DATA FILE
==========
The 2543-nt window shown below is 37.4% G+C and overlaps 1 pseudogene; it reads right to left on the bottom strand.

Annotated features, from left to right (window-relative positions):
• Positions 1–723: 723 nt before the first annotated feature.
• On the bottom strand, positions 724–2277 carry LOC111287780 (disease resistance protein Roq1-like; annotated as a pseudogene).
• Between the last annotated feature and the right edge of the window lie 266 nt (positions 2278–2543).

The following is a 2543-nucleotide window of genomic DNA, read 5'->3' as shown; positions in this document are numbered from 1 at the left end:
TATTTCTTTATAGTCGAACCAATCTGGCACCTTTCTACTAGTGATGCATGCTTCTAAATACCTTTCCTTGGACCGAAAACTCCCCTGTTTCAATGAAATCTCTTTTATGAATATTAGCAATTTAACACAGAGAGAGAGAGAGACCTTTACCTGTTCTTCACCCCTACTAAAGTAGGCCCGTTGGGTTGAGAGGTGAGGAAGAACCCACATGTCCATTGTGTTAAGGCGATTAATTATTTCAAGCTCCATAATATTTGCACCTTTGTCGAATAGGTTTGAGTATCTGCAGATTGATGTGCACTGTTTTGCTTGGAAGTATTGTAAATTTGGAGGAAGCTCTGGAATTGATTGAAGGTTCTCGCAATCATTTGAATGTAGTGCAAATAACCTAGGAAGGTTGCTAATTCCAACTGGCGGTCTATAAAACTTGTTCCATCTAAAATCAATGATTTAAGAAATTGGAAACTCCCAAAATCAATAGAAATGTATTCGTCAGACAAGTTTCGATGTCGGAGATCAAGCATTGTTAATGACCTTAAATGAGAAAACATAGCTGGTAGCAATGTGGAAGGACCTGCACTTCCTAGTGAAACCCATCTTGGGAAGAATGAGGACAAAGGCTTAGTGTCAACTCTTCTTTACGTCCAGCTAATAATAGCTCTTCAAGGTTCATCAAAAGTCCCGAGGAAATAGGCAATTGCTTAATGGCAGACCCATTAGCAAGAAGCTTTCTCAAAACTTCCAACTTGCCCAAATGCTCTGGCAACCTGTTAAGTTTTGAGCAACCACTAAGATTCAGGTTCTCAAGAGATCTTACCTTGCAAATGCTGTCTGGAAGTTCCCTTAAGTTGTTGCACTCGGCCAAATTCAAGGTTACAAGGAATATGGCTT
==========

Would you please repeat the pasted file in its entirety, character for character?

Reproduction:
The 2543-nt window shown below is 37.4% G+C and overlaps 1 pseudogene; it reads right to left on the bottom strand.

Annotated features, from left to right (window-relative positions):
• Positions 1–723: 723 nt before the first annotated feature.
• On the bottom strand, positions 724–2277 carry LOC111287780 (disease resistance protein Roq1-like; annotated as a pseudogene).
• Between the last annotated feature and the right edge of the window lie 266 nt (positions 2278–2543).

The following is a 2543-nucleotide window of genomic DNA, read 5'->3' as shown; positions in this document are numbered from 1 at the left end:
TATTTCTTTATAGTCGAACCAATCTGGCACCTTTCTACTAGTGATGCATGCTTCTAAATACCTTTCCTTGGACCGAAAACTCCCCTGTTTCAATGAAATCTCTTTTATGAATATTAGCAATTTAACACAGAGAGAGAGAGAGACCTTTACCTGTTCTTCACCCCTACTAAAGTAGGCCCGTTGGGTTGAGAGGTGAGGAAGAACCCACATGTCCATTGTGTTAAGGCGATTAATTATTTCAAGCTCCATAATATTTGCACCTTTGTCGAATAGGTTTGAGTATCTGCAGATTGATGTGCACTGTTTTGCTTGGAAGTATTGTAAATTTGGAGGAAGCTCTGGAATTGATTGAAGGTTCTCGCAATCATTTGAATGTAGTGCAAATAACCTAGGAAGGTTGCTAATTCCAACTGGCGGTCTATAAAACTTGTTCCATCTAAAATCAATGATTTAAGAAATTGGAAACTCCCAAAATCAATAGAAATGTATTCGTCAGACAAGTTTCGATGTCGGAGATCAAGCATTGTTAATGACCTTAAATGAGAAAACATAGCTGGTAGCAATGTGGAAGGACCTGCACTTCCTAGTGAAACCCATCTTGGGAAGAATGAGGACAAAGGCTTAGTGTCAACTCTTCTTTACGTCCAGCTAATAATAGCTCTTCAAGGTTCATCAAAAGTCCCGAGGAAATAGGCAATTGCTTAATGGCAGACCCATTAGCAAGAAGCTTTCTCAAAACTTCCAACTTGCCCAAATGCTCTGGCAACCTGTTAAGTTTTGAGCAACCACTAAGATTCAGGTTCTCAAGAGATCTTACCTTGCAAATGCTGTCTGGAAGTTCCCTTAAGTTGTTGCACTCGGCCAAATTCAAGGTTACAAGGAATATGGCTT